The Windsors even boost their incomes by taking from the dead. When someone dies in Cornwall without leaving a will, their estate is taken by the Duchy of Cornwall if they have no surviving relatives entitled to inherit from them. Similarly, when a person dies in parts of Lancashire and in other parts of England and Wales that belong to the Duchy of Cornwall, their estate is added to the wealth of that Duchy.
What is officially termed “Head of State Expenditure” amounted to £40m in the 2007-2008 financial year. However, this excludes the cost of security for the numerous family members and residences. The cost is kept quiet but has been estimated to exceed £50m. The coming wedding of Charles’ son will be protected by 5,000 police and some 1,000 members of the armed forces lining the route to Westminster Abbey. The security costs are estimated to be on the order of £20m.
The “Head of State Expenditure” is divided among “The Civil List,” “Parliamentary,” grants in aid, and spending on the Windsors by various government departments.
The spending is not restricted to the hereditary head of state Ms Windsor. Other members of her family also receive funding. For example, the government gave her son Charles an additional £3m in 2008, a 23.5 per cent increase on the previous year. Most of the extra money was accounted for by £550,000 spent on travel, including two overseas tours. The government gave Ms Windsor’s husband Philip £0.4m of extra money in 2007-2008.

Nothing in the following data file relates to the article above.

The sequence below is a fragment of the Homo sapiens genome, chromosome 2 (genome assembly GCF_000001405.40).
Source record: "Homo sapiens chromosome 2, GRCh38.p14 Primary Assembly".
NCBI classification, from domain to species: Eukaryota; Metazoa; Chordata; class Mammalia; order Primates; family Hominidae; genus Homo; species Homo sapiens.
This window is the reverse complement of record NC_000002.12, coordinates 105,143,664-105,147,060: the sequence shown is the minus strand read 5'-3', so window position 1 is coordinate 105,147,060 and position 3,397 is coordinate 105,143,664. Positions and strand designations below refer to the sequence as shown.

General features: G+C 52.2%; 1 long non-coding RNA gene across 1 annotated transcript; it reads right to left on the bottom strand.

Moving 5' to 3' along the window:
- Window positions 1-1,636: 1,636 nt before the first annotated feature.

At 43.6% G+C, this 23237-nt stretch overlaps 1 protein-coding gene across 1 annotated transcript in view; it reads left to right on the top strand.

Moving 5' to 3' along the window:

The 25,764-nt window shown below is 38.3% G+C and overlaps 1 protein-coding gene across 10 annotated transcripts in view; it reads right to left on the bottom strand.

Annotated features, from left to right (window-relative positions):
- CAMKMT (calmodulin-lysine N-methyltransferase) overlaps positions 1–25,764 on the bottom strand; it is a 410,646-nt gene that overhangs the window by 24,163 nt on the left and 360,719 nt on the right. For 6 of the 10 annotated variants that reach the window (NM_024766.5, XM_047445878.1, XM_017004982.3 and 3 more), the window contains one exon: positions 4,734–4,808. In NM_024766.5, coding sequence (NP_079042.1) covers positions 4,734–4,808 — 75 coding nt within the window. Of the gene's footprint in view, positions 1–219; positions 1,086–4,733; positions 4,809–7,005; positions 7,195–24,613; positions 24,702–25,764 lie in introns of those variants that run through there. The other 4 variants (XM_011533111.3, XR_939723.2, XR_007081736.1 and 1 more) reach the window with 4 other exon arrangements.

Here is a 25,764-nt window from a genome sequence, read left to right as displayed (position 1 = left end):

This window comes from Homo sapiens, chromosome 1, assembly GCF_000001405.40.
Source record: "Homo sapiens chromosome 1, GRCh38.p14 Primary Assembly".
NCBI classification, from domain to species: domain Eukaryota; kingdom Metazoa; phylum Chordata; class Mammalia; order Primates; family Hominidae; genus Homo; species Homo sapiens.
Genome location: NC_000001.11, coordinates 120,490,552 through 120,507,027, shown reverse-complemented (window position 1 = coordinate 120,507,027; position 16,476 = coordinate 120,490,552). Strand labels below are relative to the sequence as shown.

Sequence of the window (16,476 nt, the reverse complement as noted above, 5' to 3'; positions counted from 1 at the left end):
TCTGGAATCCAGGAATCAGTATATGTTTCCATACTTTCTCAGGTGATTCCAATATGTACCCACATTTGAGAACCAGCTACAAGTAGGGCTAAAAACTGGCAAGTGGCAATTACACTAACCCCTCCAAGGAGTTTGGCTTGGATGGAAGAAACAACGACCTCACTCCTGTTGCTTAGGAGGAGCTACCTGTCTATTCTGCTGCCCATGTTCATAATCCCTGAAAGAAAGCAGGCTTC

According to press reports Ms Windsor’s mother, now dead, also lived the high life using pay-the-rich schemes of the state. Fifty personal staff, four lavishly furnished homes and a taste for the fanciest of dining out, was paid in part from an annual stipend of £643,000 from the British government but she also had vast personal wealth.
The Civil List
Each year Ms Windsor receives £14.2m for the running expenses of her household. Charles also receives an amount from the civil list.
Royal Transport Costs
This is an undisclosed amount but it is known that the royal train alone has an annual maintenance cost of £1m.
Now that Ms Windsor’s mother is dead, a remaining annuity is a £400,000 annual handout to Elizabeth’s husband Philip.
Grants in Aid
These amount annually to around £22m, broken down into £15.3m for the upkeep of the numerous family residences, £6.2m for travel and £500,000 for public relations work.
Spending for the Family by Government Departments
Various government departments contribute £4.9m for the administration of the honours or class system, servants, palace maintenance, ceremonies and overseas visits.
Most Expensive Monarchy